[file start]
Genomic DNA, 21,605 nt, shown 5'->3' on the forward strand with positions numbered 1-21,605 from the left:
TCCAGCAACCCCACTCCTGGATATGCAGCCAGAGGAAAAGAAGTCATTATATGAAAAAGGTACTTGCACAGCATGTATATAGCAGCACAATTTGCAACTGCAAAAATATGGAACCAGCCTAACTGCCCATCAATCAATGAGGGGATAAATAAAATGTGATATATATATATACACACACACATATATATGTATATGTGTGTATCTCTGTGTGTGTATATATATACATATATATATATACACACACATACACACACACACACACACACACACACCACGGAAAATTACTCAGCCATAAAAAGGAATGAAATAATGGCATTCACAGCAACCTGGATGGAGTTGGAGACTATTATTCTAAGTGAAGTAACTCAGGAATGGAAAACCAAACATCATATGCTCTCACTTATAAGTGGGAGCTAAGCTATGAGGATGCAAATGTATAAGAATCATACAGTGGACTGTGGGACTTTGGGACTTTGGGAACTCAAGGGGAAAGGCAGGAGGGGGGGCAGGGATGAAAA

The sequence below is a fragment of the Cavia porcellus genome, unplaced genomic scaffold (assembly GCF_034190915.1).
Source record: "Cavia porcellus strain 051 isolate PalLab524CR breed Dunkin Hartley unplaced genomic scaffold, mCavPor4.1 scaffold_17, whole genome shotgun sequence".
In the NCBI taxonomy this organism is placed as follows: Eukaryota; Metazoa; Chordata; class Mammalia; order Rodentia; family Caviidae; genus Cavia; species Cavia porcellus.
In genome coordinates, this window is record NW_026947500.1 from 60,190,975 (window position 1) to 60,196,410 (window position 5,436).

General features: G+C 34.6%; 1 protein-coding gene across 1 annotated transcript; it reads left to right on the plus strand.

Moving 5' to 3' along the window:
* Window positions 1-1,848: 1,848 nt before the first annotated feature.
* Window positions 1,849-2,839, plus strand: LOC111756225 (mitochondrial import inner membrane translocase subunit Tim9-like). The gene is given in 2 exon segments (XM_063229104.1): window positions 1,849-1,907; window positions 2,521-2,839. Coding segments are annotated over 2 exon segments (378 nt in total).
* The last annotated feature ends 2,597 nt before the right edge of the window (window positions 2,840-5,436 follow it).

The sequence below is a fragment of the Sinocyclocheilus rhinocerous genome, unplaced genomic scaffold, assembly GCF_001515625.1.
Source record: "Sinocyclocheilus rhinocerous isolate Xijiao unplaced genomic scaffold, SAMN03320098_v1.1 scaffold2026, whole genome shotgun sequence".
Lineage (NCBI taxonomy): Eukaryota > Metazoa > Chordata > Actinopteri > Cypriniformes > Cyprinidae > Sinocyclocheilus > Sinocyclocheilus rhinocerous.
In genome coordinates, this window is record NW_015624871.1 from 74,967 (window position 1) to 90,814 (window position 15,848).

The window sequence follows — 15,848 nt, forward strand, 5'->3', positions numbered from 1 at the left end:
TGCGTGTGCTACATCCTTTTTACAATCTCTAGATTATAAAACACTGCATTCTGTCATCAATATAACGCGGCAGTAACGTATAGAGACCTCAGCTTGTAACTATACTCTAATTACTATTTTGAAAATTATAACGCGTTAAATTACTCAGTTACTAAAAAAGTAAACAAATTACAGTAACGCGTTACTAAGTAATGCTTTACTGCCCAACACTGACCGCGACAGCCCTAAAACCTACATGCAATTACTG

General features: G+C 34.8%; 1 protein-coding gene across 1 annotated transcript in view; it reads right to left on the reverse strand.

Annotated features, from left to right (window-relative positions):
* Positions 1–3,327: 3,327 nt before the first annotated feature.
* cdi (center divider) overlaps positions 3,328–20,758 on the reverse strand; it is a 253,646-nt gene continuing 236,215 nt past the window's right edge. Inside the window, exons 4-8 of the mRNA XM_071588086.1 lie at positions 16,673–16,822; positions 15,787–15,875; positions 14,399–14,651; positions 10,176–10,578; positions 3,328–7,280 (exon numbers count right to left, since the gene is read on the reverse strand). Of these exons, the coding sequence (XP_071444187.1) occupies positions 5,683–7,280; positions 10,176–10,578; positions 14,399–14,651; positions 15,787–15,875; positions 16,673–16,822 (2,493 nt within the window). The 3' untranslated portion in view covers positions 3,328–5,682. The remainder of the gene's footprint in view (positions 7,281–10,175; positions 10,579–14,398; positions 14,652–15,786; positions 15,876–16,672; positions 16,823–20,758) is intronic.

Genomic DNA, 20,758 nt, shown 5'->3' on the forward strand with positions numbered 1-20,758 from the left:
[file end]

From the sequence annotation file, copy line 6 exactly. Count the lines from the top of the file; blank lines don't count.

In genome coordinates, this window is record NW_026947500.1 from 60,190,975 (window position 1) to 60,196,410 (window position 5,436).